Los Alamos National Laboratory

Los Alamos National Laboratory

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Los Alamos National Laboratory and Santa Fe Community College announce new program for machinists

Training prepares local students for high-wage jobs with opportunities for internships and potential employment
April 16, 2020
Machinists use computers, lathes, milling machines, and grinders to produce metal parts. They are in demand at the Laboratory, in New Mexico, and nationwide.

Machinists use computers, lathes, milling machines, and grinders to produce metal parts. They are in demand at the Laboratory, in New Mexico, and nationwide.

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Building the regional workforce benefits both Northern New Mexico and the Laboratory and is one of the concrete ways that we support the people in our communities.- Lab Director Thom Mason

LOS ALAMOS, N.M., April 16, 2020—Los Alamos National Laboratory Director Thom Mason and Santa Fe Community College (SFCC) President Becky Rowley announce a collaboration creating a new training program for machinists.

“The Laboratory is pleased to work with partners like SFCC to help bring good-paying, technical job opportunities to workers in our local area,” said Director Thom Mason. “Building the regional workforce benefits both Northern New Mexico and the Laboratory and is one of the concrete ways that we support the people in our communities.”

“The college is very excited to move forward with this collaboration with the Laboratory,” said President Becky Rowley. “We’re glad to respond to the growing demand at the Lab for skilled machinists. This program will offer SFCC students a path to high-paying jobs in the region.”

The 41-credit-hour program trains students to be precision machinists, who use computers, lathes, milling machines, and grinders to produce metal parts. Precision machinists often produce small batches of parts or one-of-a-kind items. The Federal Bureau of Labor Statistics predicts that in New Mexico and nationwide, machinist jobs will be in high demand over the next eight years. Salaries for Lab machinists range from $56,000–$80,000 per year. The training program begins with the Fall 2020 semester. Students will be reimbursed for tuition, fees, and books.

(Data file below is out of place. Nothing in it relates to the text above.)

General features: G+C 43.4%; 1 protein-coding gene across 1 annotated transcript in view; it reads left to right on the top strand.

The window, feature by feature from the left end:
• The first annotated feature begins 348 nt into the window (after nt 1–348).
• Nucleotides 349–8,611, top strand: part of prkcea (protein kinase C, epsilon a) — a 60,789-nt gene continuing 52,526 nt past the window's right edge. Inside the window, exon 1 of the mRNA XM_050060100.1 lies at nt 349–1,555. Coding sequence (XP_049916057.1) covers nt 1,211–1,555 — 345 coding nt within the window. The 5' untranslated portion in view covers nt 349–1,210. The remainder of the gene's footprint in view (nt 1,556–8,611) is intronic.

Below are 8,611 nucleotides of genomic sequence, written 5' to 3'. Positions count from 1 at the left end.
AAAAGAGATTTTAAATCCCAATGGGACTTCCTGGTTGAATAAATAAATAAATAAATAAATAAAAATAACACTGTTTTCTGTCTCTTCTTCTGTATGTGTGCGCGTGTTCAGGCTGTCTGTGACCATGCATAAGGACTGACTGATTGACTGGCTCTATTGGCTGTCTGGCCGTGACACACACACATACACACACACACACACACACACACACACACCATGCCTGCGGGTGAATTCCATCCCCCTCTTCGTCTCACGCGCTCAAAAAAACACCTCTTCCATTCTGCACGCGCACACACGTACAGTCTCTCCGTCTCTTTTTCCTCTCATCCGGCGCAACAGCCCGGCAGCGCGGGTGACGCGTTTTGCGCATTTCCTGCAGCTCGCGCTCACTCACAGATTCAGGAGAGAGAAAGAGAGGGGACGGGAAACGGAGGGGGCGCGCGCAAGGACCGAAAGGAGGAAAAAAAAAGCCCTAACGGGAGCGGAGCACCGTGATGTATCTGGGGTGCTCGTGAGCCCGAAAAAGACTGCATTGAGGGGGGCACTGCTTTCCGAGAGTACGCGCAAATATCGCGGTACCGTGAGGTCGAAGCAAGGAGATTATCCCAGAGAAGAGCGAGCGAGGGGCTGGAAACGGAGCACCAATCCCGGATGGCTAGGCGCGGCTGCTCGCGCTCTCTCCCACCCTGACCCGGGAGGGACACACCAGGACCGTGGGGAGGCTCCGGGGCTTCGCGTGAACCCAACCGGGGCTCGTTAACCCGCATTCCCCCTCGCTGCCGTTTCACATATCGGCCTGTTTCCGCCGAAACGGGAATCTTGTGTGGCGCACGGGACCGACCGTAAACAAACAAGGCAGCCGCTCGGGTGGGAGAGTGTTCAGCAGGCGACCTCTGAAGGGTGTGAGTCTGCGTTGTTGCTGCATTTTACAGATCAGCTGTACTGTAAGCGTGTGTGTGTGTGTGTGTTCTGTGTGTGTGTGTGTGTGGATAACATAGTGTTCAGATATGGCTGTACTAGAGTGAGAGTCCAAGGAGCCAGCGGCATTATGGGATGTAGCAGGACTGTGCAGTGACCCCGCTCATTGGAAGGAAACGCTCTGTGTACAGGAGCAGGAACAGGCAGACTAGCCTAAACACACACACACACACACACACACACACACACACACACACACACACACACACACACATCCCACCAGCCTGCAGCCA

“This a hands-on STEM program,” said Associate Dean Colleen Lynch. “It would be a good fit for students who like to solve practical problems, can read plans and diagrams, are good at visualizing in 3-D, and are both creative and precise. It requires students who are ready for intermediate or college algebra, who like using tools and computers, and who like to understand how things work.”

Prospective students should contact either instructor Miguel Maestas (miguel.maestas@sfcc.edu) or Associate Dean Colleen Lynch (colleen.lynch@sfcc.edu) for more information. Eligible students will be notified this summer if they are selected for the program.

About Santa Fe Community College
For more than 35 years, Santa Fe Community College has been the gateway to success for individuals and the community by providing affordable, high quality educational programs that serve the social, cultural, technological, and economic needs of a diverse community. SFCC is designated a 2019 ”Best for Vets” and a “2015 Military Friendly” school. The college serves more than 15,000 students per year in its credit, noncredit and adult programs. For further information, visit sfcc.edu or call 505-428-1000. Follow us: SFCC on Facebook, SFCC on Twitter, SFCC on LinkedIn.

About Los Alamos National Laboratory

Los Alamos National Laboratory, a multidisciplinary research institution engaged in strategic science on behalf of national security, is managed by Triad, a public service oriented, national security science organization equally owned by its three founding members: Battelle Memorial Institute (Battelle), the Texas A&M University System (TAMUS), and the Regents of the University of California (UC) for the Department of Energy’s National Nuclear Security Administration.

Los Alamos enhances national security by ensuring the safety and reliability of the U.S. nuclear stockpile, developing technologies to reduce threats from weapons of mass destruction, and solving problems related to energy, environment, infrastructure, health, and global security concerns.